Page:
While the occasional article is free for everyone, the vast majority of this content is restricted to my Patreon subscribers, whose support allows me to write all of this in the first place. Please consider becoming a subscriber! -Marc Normandin
This article is free for anyone to read, but please consider becoming a Patreon subscriber to allow me to keep writing posts like this one.
On Monday, Travis Sawchik asked a question to Five Thirty Eight’s audience: “Do we even need Minor League Baseball?” Sawchik’s theory is that so much of player development happens off the field these days, in comparison to how development used to work, that the minors are a waste of time and resources. Sawchik, you might recall, is one of the two authors of The MVP Machine, which looked at how players can kind of just be created these days thanks to advances in analytics and the introduction of the concept of “Betterball,” so this is an arena he knows his way around.
To a point, anyway. As you might also recall, the book brings to mind some key questions regarding labor and homogeneity it does not know the answers to (or even how to answer them), and this article is something of an extension of that. Deadspin’s Albert Burneko, for instance, wants to know who the “we” in Sawchik’s headline refers to, and it’s not an exaggeration that the entire premise of Sawchik’s piece relies on the reader identifying with management in order for it to accomplish the job the author set out for it.
You should read all of Burneko’s piece, as it’s fan-centric and a rebuttal to the idea presented in the initial piece that MiLB exists in the service of MLB teams alone, but I’ll pull this paragraph from it for now:
This article is free for anyone to read, but please consider becoming a Patreon subscriber to gain access to the rest of my work and allow me to keep writing posts like this one.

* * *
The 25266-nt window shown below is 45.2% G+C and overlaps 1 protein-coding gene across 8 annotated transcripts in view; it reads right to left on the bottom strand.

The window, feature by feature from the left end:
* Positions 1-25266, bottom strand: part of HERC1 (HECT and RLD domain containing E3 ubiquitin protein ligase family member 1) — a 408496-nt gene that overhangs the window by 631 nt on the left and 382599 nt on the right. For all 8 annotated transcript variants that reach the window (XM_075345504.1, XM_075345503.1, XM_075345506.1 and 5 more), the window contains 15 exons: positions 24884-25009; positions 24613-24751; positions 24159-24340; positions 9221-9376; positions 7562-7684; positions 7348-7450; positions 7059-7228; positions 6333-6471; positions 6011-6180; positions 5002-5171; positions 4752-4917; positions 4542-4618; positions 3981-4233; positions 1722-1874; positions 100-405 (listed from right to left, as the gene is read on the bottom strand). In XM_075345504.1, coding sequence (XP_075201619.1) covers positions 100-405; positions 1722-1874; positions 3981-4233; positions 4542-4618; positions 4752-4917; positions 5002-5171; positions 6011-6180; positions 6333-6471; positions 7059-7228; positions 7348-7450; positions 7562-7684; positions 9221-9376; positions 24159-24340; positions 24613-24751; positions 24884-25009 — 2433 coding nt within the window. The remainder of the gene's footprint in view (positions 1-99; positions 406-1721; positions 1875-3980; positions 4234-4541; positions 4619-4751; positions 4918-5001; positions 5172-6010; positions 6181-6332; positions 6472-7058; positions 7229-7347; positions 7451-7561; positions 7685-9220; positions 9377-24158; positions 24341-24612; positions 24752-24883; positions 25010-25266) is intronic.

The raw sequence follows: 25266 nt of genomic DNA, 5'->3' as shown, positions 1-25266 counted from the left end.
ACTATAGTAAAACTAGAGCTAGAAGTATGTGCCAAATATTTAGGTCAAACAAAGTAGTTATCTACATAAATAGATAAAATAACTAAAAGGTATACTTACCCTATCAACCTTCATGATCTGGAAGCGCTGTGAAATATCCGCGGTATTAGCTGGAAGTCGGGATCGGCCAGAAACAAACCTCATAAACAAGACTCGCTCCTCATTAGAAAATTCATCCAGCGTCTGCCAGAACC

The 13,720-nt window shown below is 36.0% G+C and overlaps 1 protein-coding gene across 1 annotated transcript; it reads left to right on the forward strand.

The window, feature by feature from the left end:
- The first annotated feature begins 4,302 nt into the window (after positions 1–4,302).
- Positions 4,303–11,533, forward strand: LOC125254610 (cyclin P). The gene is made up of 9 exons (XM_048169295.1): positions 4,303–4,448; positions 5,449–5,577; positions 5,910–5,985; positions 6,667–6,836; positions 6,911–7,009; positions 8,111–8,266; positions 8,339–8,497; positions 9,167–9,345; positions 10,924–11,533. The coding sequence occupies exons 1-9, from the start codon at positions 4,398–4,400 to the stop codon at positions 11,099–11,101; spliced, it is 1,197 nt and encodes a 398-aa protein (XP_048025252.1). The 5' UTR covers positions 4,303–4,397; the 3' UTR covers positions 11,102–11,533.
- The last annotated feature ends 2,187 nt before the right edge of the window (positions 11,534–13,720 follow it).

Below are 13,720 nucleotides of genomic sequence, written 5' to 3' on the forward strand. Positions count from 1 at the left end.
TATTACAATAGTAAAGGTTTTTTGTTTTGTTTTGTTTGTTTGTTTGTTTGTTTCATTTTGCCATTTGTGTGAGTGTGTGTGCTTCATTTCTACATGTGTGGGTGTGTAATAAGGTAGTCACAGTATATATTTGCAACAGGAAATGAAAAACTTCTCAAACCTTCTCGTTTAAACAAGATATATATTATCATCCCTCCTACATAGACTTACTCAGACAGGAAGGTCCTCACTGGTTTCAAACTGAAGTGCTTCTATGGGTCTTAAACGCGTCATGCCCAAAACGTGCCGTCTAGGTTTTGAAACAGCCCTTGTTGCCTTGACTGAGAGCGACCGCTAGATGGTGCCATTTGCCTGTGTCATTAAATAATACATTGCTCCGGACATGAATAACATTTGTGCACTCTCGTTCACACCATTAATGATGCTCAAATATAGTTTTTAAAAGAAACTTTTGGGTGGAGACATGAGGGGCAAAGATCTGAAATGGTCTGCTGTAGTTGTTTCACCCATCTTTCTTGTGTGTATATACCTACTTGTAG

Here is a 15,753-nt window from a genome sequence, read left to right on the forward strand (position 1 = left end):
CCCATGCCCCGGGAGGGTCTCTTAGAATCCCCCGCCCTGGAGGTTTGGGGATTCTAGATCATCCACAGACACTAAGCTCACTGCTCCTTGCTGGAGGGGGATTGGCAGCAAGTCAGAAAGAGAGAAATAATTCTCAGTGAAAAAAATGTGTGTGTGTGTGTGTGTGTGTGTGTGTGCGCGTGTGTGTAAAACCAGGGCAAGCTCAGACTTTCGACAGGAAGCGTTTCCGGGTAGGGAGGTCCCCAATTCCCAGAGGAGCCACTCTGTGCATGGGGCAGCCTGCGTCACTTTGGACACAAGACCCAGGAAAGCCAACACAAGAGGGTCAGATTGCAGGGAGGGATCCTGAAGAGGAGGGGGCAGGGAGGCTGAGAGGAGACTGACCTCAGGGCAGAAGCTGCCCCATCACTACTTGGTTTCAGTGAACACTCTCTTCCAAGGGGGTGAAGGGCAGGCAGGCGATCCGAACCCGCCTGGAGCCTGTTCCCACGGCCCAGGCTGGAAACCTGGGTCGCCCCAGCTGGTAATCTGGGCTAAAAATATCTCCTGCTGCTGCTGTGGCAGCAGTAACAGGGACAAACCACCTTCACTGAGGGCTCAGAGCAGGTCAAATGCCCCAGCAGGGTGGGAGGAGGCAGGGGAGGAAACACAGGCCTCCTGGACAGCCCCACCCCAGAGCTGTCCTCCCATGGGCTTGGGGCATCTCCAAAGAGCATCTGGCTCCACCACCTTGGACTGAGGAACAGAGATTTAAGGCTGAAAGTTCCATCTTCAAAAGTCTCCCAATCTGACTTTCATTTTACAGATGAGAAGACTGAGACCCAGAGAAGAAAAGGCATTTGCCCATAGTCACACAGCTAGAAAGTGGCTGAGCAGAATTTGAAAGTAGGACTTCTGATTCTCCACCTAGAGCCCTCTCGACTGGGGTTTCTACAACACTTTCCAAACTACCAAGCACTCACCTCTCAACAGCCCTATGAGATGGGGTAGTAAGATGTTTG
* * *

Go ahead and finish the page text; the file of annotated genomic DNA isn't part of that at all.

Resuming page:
Arguing about what the definition of the word “valuable” contained within the Most Valuable Player award means is a time-honored tradition in baseball. Does “value” mean the best player, or does it mean the best player on a postseason team, the one that helped said team actually make it to October with their presence? It’s always a mess, and yet, The Athletic’s Molly Knight wants to throw another version of the word valuable into the discussion, and it’s one that front offices and owners salivate over, one that should have nothing to do with the MVP award or how we view players.
In short, this article is a list of the value players have created compared to their salaries, or, a way to talk about value in a way that leaves high-paid and awesome players like Mike Trout out of the discussion. It’s a list of the most exploited players in the majors, basically, the ones who are most underpaid relative to their production, but for Knight’s purposes, it’s a list of who has provided the most “bang for the buck.” No, really, that’s what the table showing a player’s $/WAR is titled.
Knight does attempt to walk back her own messaging, by making sure to say this is a list that tells you “which players are most criminally underpaid.” Knight also takes the time to explain that she always sides with the players over owners in discussions of compensation. The problem is that saying these things and then writing this article up with the general framing and takeaways it has made those statements almost meaningless, or at least reduced their impact.